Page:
When it comes to rain and storms, most people think about umbrellas, ponchos, and staying dry. However, in city planning and engineering, stormwater is a considerable concern. When rain falls on paved surfaces like roads and parking lots, the water doesn’t soak into the ground like in nature. Instead, the water rushes over these hard surfaces, leading to severe flooding problems.
In this blog post, we’ll explore some of the different stormwater management options available to cities and engineers and see why they can fail. Stay dry city dweller!
What’s the Need for Storm Water Management?
As we mentioned before, stormwater can lead to serious flooding problems. Flooding can damage homes and businesses, destroy crops, contaminate drinking water, and lead to injuries and even fatalities.
Flooding also causes a lot of environmental damage. When stormwater rushes over the land, it can pick up pollutants like oil, grease, and chemicals. This polluted water then flows into rivers, lakes, and streams, harming plant and animal life.
Stormwater can also erode soil, leading to landslides. And when stormwater mixes with sewage, it can create health hazards for people and animals.
So, what can be done to manage stormwater and prevent all of these problems?
Ways to Manage Storm Water:
Stormwater management options include both structural and non-structural methods. We will look further into the structural plan.
Structural methods involve the construction of physical structures like dams, levees, and retention ponds.
None of the methods are fail-proof, but they can effectively manage stormwater when they are used together.
Green roofs are a significant component of green infrastructure. Green roofs are vegetated roofs that help to absorb water and reduce runoff. They can also help to insulate a building and lower energy costs. Green roofs are deceptively simple and very effective, but they require maintenance and can be expensive to install.
Detention Basins and Retention Ponds:
Detention basins and retention ponds are standard water management tools. They are usually excavated areas that collect and detain water until it can be released slowly into the environment. These water management tools can be very effective but require regular maintenance and can become breeding grounds for mosquitoes.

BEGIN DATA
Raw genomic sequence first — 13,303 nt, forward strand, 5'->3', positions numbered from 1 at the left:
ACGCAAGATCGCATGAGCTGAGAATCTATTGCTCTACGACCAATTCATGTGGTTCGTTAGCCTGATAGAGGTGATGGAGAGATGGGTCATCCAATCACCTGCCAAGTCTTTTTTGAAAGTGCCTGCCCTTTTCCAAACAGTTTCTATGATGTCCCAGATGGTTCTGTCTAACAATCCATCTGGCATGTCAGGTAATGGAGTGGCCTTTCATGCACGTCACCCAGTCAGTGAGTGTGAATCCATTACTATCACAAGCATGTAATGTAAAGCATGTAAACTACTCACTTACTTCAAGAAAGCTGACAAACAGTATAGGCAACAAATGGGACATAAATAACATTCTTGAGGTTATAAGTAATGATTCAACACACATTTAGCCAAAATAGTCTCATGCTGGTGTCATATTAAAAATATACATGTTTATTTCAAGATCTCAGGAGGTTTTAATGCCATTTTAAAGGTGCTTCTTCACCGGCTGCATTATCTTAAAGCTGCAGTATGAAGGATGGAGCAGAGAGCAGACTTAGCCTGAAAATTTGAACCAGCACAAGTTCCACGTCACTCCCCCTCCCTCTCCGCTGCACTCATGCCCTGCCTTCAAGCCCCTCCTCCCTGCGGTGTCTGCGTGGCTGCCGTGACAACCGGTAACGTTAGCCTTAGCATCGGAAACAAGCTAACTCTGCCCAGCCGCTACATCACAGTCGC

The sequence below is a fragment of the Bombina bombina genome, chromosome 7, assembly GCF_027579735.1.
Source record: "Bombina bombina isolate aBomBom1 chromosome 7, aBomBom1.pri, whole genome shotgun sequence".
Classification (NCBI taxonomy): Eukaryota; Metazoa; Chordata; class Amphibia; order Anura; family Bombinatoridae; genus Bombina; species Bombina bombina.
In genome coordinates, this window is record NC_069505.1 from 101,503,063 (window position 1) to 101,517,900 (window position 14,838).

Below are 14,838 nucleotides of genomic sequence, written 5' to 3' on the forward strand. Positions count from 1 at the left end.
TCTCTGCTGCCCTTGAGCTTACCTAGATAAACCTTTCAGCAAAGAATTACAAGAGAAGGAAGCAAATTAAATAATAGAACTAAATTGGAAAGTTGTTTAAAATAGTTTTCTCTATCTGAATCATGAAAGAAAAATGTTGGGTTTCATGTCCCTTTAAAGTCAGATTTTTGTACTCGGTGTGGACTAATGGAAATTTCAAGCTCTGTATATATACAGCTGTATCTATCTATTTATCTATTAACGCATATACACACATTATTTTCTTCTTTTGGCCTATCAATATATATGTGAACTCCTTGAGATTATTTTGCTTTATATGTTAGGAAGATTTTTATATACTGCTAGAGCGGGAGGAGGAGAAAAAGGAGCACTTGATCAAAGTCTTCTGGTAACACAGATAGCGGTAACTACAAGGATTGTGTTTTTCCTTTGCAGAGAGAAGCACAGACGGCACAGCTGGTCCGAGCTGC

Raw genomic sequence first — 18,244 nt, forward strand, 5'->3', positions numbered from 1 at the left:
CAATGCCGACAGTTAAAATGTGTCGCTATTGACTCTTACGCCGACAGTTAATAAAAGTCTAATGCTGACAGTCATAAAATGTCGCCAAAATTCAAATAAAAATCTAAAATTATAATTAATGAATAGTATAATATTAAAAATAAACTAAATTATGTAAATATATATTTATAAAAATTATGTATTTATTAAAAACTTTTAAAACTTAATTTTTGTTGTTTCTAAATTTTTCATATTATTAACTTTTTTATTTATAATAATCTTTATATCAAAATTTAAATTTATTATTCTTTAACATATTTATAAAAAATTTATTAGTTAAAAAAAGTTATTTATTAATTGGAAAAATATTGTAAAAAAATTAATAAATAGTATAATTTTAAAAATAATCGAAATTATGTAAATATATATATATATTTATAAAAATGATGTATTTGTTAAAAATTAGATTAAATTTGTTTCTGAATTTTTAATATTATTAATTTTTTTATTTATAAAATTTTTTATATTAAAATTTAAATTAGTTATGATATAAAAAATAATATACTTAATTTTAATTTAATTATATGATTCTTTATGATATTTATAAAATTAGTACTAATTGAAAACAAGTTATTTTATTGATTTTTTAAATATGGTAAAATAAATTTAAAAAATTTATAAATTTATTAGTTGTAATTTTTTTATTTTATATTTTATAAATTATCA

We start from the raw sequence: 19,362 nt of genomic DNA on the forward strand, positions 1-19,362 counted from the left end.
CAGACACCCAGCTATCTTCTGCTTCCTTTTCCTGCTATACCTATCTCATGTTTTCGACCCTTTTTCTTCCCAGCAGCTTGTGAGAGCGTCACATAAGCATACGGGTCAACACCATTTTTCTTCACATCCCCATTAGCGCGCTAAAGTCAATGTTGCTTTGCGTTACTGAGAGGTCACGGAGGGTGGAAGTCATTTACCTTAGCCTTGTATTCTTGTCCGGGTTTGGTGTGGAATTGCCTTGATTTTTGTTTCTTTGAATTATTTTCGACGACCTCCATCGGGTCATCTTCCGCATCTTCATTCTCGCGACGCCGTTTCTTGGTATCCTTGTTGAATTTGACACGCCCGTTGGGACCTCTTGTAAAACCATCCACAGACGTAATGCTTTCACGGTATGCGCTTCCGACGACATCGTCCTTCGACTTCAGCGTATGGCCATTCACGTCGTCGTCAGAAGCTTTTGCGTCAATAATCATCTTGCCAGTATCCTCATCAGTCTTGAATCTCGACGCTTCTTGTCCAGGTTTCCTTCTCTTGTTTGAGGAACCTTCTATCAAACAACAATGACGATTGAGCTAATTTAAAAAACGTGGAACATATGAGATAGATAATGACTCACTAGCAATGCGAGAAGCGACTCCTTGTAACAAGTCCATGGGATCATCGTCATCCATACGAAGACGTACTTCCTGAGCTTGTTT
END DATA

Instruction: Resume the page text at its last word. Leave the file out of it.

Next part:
Vegetated swales are shallow, grass-lined channels that collect and filter water. They are often used with other water management tools, such as detention ponds. Swales can be an effective water management tool but require regular mowing and maintenance. They can become overgrown and clogged with debris if they are not properly maintained.
Rain gardens are shallow depressions constructed in the landscape to collect and filter water. They are often planted with native plants that are tolerant of wet conditions. Rain gardens naturally remove pollutants from water, but they require regular maintenance. Rain gardens can effectively manage water, but constructing one requires much space.
Grey infrastructure is a term used to describe traditional water management systems such as storm sewers, pipes, and treatment plants. Grey infrastructure is designed to move water away from developed areas as quickly as possible. While grey infrastructure effectively manages stormwater, it can also be costly to build and maintain. In addition, grey infrastructure can create environmental problems such as water pollution and habitat loss.
Stormwater management systems are an amalgamation of both green and grey infrastructure. Cleaning, managing, and reusing water is essential to the future of water management.
At Bay Country Contractors, serving Stafford, VA, we understand the importance of water management. We have a team of experts who can help you choose and install the right stormwater management system for your residential or commercial property.